Virologist Marc Van Ranst: “It might take years before we shake hands again”
Projects — 28.08.2020


Virologist Marc Van Ranst: “It might take years before we shake hands again”

Among the number projects that can potentially contribute to fighting of COVID-19 crisis within REA’s (Research Executive Agency / European Commission) portfolio, there is a MICOBION project, coordinated in Prague, Faculty of Science Charles University. The REAder has interviewed well-known virologist and epidemiologist Prof. Marc Van Ranst. His team in KU Leuven is a partner of B5 Twinning project MICOBION, and he has been part of the emergency committee on COVID-19 in Belgium.

Could you briefly describe what your research team is doing?

Our laboratory is the National Reference Center for coronaviruses, and we coordinate laboratory testing for Belgium, which is currently done in more than 50 laboratories. We perform next generation sequencing to obtain full-length viral genomes in order to do phylogenetic and molecular evolutionary studies.

As a virologist involved in research, do you think that research is becoming a global priority?

Research, and especially research in virology, has always been an international effort. This year, we have experienced how devastating a pandemic can be. Proactive research into antiviral and vaccine strategies against all potentially dangerous (and very often zoonotic) viruses should be a global priority.

What specific research lines need to be emphasized in order to combat COVID-19?

Vaccine development and antiviral discovery should be important research domains.

Can you describe your experience in advising public authorities? What are the main challenges?

In the ascending part of the curve, around the peak, and in the upper part of the descending curve, scientific experts took the lead into guiding our countries into and out of the lockdown period. In the tail of the epidemic, politicians became more active again and often wanted to go into further deconfinement faster than scientists would have liked.

Is the de-confinement advancing in the right way?

When deconfinement goes too fast for some and too slow for others, you are probably on the right track.

Belgium’s response to COVID-19 compared with other countries?

Belgium was hit hard with thousands of tourists coming back from what proved to be COVID-19-infected ski resorts. Our capacity to perform contact tracing was inadequate. Our hospitals reinforced their intensive care units and these were never overwhelmed. Our elderly homes were ill-equipped and insufficiently staffed to deal with an epidemic of this size. Our confinement and deconfinement responses are working well.

When going back to ‘’normality’’, social distancing remains the most sensitive aspect: how this will affect our social relations?

We will adapt. We will keep a bit further away from each other. It might take years before we shake hands again. But this pandemic also showed us that although we might have been physically more separated from each other, there also was a massive wave of solidarity in our society.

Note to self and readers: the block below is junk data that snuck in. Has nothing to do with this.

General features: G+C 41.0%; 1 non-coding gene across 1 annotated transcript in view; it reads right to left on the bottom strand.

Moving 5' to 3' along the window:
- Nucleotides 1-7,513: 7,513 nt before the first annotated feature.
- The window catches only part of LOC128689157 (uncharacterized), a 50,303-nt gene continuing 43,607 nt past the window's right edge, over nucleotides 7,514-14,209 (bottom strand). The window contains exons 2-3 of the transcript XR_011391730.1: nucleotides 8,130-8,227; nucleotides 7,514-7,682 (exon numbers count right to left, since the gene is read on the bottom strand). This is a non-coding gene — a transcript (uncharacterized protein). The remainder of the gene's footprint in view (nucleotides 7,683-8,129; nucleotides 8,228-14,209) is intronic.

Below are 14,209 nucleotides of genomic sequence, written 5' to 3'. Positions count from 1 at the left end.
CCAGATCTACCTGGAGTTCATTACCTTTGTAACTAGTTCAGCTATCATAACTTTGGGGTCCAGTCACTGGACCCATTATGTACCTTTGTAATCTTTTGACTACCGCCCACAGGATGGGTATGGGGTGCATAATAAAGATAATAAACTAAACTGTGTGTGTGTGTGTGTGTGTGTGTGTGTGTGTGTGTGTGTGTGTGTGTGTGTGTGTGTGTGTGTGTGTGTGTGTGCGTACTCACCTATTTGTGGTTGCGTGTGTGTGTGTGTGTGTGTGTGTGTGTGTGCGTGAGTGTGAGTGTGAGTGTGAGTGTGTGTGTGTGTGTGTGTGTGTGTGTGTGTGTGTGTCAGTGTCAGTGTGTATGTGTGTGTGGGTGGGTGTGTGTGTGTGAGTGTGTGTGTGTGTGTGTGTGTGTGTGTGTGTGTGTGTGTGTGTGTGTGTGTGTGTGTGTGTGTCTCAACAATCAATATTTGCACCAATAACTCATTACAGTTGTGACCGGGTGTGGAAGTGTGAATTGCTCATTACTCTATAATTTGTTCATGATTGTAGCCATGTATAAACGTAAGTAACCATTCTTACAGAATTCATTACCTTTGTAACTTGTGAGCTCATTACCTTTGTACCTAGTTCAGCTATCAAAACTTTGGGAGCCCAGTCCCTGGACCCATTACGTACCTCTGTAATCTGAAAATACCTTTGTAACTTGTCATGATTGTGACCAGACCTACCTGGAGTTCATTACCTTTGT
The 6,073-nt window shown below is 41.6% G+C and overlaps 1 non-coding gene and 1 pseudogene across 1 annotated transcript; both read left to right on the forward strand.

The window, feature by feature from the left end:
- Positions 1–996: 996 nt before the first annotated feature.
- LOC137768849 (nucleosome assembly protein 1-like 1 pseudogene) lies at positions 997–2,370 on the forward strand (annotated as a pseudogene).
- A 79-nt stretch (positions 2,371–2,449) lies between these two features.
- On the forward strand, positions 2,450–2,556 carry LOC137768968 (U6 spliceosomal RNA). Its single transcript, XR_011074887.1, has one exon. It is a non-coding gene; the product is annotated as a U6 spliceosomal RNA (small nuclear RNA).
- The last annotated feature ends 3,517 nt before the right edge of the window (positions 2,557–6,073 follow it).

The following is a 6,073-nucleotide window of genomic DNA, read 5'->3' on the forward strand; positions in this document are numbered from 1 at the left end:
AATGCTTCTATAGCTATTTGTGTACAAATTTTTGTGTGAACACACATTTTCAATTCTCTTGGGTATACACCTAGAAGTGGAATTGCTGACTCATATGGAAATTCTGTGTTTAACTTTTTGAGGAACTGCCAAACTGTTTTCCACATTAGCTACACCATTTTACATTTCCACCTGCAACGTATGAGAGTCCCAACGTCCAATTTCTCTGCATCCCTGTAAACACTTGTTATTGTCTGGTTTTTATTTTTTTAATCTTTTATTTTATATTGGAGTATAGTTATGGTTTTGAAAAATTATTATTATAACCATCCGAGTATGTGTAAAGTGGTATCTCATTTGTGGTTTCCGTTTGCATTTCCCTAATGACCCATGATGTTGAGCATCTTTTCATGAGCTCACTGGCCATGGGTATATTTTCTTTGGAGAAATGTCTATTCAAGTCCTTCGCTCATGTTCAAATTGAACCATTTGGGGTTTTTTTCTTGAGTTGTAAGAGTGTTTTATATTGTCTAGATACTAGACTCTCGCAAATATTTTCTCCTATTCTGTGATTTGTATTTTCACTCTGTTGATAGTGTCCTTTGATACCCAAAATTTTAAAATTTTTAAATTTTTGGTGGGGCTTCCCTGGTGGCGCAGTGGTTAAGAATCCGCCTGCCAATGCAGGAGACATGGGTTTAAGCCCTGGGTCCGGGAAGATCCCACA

We are a part of a multinational community here, in Belgium and travelling to our home countries is very important to us. What would be your advice for travellers?

Travelling will be less pleasant for a while. Fewer flights, masks, obligatory quarantines, and uncertainty about a second wave will make matters more complicated for the foreseeable future. People will travel less. Flights will become more expensive over time. My advice would be to travel only when absolutely necessary.

Are we better prepared to face any future pandemic situations and should we consider future pandemics as a new ‘’normal’’?

Pandemics have always been part of our story. Pandemics are relatively infrequent, so in a couple of years people will have forgotten the lessons that we have learned now.

What are your predictions on the second wave of COVID-19?

It will start with small outbreaks here and there, and frantic efforts to contain these outbreaks. If we can contain the small outbreaks, there will not be a second wave, and we might reach the period where a vaccine will be available. If we cannot contain the small outbreaks, we will have a second wave of unpredictable severity.

In this challenging period, what is your preferred stress relief method?

I collect stamps. Stamps don’t care about pandemics. Stamps don’t talk. Stamps don’t ask for interviews. Stamps are nice. I love stamps.

Do you see any positive aspects that we have experienced in this lockdown situation? How could we make them advantageous in the future?

There were positive aspects too. People became friendlier to each other because we had a common enemy. We consumed less, and we did not miss shopping as much as we thought. We borrowed stuff from each other again. We could see blue skies without the white trails of aeroplanes everywhere. We did not have to pay taxes. OK, that last one is not true, but it was nice to think so for a moment.

Author: Agne Dobranskyte-Niskota, Research Programme Officer (REA.B5)

Photos: Lies Willaert a Dirk Vertommen

Source: The REA Internal Magazien (European Commision) #45 Summer 2020

Comment: prof. Marc Van Ranst is a member of the BIOCEV International Scientific Board and project MICOBION